Ken Follett is a well known writer. There is some famous trilogy of his which I am yet to read. He had recently come to a Mumbai bookstore too-I think it was Landmark but I can’t be sure. Anyway, so I heard a lot about him then. I vaguely knew his name too but somehow I associated him with only fantasy related novels which is a genre that after a good dose of Harry Potter, Ursula Le Guin, Narnia series, Eragon trilogy, Hobbit I do not want to read much. But when I read some interviews of his in the newspaper and then some blogs, I realised that my association of Ken Follett and fantasy novels was misguided. He seemed to write mystery novels and historical ones. This obviously got me interested!

Taken from goodreads.com

So I ended up reading ‘Modigliani Scandal‘ which I found in my library.  The book was really well written and I thoroughly enjoyed it and it was appropriate for my thriller/mystery taste of books.

The story is sort of complex with a smattering of characters that have interestingly just one purpose. The novel begins with Dee Sleign, an art historian, looking for a thesis and decides to do one on how drugs induced painters create different paintings than their usual ones. This line of thought somehow leads to a person her boyfriend knows who in turn gives her some information about some Modigliani paintings that are lost somewhere in this world. This gets her brains working and she decides to hunt this lost painting to start work on her thesis. She then feels an urge to tell someone about this. So she writes a postcard to her uncle, Charles Lampeth, a gallery owner. He obviously would love to get his hands on this painting as it would be a valuable prize to display in his gallery. He sends a detective to search for her.

Meanwhile, Dee sets out on a wild goose chase in search of that elusive painting. By coincidence or a pure quirk of fate, several other people get involved in this same mission like Peter Usher, an artist who wants to take revenge on Lampeth, his former employer; Julian Black, who wants to get this painting to impress his father-in-law so that he will invest in his art gallery and so many more people. Who will eventually get the Modigliani?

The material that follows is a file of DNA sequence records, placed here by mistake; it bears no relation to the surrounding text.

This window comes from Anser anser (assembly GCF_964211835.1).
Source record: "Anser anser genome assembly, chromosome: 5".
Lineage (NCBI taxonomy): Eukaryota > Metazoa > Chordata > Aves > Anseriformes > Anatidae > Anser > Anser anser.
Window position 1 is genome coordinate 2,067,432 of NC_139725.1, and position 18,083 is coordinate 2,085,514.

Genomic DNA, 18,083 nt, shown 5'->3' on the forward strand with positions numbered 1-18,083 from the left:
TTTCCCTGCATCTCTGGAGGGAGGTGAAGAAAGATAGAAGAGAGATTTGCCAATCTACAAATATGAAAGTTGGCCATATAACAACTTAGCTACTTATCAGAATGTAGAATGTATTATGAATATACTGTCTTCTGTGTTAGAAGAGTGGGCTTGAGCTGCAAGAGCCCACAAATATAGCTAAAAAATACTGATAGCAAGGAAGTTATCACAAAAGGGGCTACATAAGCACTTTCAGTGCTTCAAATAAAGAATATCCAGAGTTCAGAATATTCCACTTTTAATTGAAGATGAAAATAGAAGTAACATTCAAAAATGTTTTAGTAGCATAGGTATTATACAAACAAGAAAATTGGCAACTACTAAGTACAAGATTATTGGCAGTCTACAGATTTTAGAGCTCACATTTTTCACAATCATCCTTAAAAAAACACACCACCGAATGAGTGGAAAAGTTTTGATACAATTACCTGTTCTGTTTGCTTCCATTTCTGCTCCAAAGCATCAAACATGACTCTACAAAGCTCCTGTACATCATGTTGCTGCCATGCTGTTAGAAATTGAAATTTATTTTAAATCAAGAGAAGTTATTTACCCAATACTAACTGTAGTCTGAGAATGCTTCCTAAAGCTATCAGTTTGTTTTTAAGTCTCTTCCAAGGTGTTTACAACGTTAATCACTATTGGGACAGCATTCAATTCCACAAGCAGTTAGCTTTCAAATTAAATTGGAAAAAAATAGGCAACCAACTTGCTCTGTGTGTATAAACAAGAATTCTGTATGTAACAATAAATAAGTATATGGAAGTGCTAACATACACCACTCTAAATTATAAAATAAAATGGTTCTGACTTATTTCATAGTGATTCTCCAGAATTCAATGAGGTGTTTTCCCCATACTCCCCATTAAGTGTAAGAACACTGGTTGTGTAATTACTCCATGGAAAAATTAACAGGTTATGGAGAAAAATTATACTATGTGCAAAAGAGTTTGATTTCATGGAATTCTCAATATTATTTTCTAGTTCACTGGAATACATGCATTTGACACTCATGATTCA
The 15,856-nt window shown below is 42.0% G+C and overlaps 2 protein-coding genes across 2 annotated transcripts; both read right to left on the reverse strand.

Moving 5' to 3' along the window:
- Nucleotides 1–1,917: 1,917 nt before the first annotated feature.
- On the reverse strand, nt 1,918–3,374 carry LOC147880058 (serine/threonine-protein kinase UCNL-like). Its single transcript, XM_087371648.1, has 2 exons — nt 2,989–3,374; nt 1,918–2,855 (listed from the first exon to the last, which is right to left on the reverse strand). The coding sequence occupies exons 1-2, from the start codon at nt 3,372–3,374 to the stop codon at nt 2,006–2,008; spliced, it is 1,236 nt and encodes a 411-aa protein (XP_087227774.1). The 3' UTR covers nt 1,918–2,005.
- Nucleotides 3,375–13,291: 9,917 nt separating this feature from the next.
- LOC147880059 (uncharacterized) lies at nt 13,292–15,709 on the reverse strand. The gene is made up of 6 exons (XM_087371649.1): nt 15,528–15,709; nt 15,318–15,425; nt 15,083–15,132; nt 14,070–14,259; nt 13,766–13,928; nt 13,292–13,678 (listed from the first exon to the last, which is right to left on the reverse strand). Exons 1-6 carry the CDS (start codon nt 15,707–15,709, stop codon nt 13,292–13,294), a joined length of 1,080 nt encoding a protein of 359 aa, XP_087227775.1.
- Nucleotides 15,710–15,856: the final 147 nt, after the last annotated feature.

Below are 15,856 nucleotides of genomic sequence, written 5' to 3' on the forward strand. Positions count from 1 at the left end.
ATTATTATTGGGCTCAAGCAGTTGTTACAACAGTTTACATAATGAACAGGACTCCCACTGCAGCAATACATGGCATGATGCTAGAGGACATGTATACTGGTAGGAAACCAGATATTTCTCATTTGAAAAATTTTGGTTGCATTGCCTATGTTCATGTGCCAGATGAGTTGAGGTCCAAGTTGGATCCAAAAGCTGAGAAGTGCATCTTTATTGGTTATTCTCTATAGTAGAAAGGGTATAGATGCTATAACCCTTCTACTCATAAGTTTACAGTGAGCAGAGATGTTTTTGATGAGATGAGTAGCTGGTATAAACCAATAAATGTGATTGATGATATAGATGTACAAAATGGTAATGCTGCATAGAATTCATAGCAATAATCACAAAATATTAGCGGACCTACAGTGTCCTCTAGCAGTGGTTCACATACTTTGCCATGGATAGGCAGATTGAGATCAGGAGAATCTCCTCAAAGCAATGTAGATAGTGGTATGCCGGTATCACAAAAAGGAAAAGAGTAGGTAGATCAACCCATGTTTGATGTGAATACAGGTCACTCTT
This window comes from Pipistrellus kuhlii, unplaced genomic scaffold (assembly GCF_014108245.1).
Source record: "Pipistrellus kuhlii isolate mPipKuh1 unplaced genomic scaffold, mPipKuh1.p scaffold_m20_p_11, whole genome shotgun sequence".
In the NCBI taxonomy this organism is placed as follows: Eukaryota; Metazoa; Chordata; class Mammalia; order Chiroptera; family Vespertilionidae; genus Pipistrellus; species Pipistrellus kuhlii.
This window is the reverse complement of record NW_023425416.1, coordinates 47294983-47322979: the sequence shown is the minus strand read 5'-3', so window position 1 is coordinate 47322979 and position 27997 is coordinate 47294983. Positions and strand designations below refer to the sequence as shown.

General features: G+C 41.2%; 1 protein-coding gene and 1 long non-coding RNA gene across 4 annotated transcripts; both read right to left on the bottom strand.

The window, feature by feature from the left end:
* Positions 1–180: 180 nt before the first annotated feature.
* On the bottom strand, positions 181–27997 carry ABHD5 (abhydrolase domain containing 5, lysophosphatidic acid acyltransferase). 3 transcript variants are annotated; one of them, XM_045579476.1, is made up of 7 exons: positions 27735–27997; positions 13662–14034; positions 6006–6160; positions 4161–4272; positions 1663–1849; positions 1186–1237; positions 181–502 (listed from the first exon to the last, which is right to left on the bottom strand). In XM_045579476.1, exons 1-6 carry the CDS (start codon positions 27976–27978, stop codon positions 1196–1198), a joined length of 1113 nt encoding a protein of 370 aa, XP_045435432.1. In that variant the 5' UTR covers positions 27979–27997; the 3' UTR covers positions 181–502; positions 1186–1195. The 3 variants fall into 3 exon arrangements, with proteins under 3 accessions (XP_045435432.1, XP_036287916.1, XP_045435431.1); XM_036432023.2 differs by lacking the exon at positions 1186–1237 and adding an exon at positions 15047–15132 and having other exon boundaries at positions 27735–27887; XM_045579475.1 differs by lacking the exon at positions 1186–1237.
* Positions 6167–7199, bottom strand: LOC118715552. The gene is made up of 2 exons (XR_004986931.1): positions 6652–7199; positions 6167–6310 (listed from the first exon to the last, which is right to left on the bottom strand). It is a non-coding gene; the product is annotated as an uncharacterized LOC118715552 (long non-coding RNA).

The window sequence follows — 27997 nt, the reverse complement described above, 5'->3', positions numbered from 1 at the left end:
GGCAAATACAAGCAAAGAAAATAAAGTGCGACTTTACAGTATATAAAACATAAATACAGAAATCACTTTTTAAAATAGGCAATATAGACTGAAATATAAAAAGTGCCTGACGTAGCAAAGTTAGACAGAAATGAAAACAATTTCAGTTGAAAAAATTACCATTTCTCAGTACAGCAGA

To find out, read the book yourselves.

Modigliani Scandal‘ is a good read, a treat for those who have a penchant for thrillers.

The book’s pace is always a good one. Follett introduces many characters initially and establishes their situation and their background in the plot. But this surprisingly does not drag the novel’s pace. It adds to its complexity and makes the plot thicken and bubble with an impending thrilling search for a lost treasure. A sense of foreboding about a mystery brewing is clearly established when after receiving Dee’s letter, Charles Lampeth hires a detective. The reader will want to turn the pages to know more and get to the end of this mysterious search.There are several loose ends that are also manifested with the introduction of so many myriad characters which Follett ties up brilliantly in the end. It is amazing to know that so many characters are connected in some way to each other and have one single aim that will fulfill their different goals.  The end brings all these connections a full circle. When the book is nearing its end, if the reader is smart enough, then she/he can guess who gets the painting and the ingenuity behind a well planned and money making scheme.

One small point I loved about this novel is its distinct sense of an old world charm, of history in the first few chapters which merges with the modern art world-its pros and cons.

Modigliani Scandal‘ is divided into four parts and the title of each one is related to painting and gives a glimpse of the basic core of that particular part. I found this aspect quite creative.

There’s one small negative point. Follett has put in several stereotypes about many natives of countries. This is uncalled for and it is sadly reminiscent of several other thriller novels that are liberally sprinkled with such stereotypes-be it about Italians, French, Oriental or British.

P.S. There may be some errors in the plot summary because I read the book long ago and my memory has faltered a bit. For example, I am not sure if Charles Lampeth is Dee’s uncle or father or some other relative. I am 75% sure he is the former.

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